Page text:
Congress Considers Changes To Food Bill, Food For Peace Program

“As typhoon relief efforts ramp up in the Philippines, critics say the United States needs more flexibility in how it delivers food aid,” VOA News reports, noting “[t]he crisis hits as Congress is … considering changes that would allow up to 20 percent of the Food for Peace budget to be spent on [local or regional purchase (LRP)] or other uses” (Baragona, 11/14). “Those opposed to the Senate farm bill’s major revisions of the U.S. food aid model — used in the Food for Peace and Food for Progress — say U.S. jobs and military readiness would be affected if proposed changes are included in the new farm bill,” according to Delta Farm Press, which adds, “Meanwhile, proponents of change point out the savings would mean reaching at least four million additional hungry people annually — and would do it quicker than is currently possible” (Bennett, 11/13).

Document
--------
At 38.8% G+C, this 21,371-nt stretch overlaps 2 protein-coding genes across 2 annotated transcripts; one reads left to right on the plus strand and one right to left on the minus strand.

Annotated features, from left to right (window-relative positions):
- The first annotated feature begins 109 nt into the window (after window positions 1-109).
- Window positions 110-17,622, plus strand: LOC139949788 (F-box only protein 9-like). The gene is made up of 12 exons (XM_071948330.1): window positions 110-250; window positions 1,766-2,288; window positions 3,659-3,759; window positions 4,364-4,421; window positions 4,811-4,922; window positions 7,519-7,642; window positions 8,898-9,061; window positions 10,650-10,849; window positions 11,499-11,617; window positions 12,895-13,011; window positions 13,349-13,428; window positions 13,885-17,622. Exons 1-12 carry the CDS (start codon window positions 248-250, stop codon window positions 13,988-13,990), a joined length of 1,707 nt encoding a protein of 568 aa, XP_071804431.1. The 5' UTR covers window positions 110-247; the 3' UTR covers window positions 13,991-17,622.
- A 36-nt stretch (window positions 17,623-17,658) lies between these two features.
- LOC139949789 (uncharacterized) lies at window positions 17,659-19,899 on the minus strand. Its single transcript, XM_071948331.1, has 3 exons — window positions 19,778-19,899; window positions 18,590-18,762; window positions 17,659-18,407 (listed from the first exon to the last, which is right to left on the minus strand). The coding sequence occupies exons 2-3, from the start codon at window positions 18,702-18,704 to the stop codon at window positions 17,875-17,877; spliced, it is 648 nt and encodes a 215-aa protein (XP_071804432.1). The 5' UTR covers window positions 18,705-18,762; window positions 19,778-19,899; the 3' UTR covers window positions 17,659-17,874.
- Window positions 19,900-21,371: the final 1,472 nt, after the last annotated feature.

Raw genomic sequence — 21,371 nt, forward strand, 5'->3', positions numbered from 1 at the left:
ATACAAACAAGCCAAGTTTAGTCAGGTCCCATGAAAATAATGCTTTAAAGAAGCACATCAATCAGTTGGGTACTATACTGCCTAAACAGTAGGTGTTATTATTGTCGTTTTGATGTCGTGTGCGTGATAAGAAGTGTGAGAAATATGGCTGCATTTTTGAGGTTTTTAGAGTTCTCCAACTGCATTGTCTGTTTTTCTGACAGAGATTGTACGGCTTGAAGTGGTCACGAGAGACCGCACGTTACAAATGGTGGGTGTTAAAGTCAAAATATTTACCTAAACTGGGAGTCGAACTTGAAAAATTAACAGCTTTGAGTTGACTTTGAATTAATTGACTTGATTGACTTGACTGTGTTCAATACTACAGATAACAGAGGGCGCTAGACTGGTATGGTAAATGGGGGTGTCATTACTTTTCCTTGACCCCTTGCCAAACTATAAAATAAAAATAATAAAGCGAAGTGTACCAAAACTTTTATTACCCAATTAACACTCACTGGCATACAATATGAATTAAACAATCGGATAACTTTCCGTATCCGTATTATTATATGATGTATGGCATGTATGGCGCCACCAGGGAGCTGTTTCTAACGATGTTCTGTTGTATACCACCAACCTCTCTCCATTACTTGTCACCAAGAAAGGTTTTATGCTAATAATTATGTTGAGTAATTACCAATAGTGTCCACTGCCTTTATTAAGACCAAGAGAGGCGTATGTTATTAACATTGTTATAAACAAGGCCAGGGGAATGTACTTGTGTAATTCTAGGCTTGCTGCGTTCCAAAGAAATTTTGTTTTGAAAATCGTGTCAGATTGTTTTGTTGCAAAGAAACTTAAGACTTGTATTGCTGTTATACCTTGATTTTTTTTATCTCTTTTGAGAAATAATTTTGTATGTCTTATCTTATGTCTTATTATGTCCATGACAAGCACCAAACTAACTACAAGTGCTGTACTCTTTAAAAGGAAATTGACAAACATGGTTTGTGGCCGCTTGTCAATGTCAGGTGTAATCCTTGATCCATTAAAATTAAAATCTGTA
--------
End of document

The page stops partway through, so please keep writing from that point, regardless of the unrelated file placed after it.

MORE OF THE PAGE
“The need for food aid reform has never been clearer than in the constraints on our ability to respond to the recent typhoon in the Philippines, which has claimed at least several thousand lives and left millions homeless, hungry and in great need,” the ONE blog states, adding,”[R]eform to expand resources available for [LPR] would allow rice and other essential food supplies to be purchased closer to the Philippines from neighboring countries like Thailand and Indonesia, and then shipped directly to the devastated areas” (Brennan, 11/14).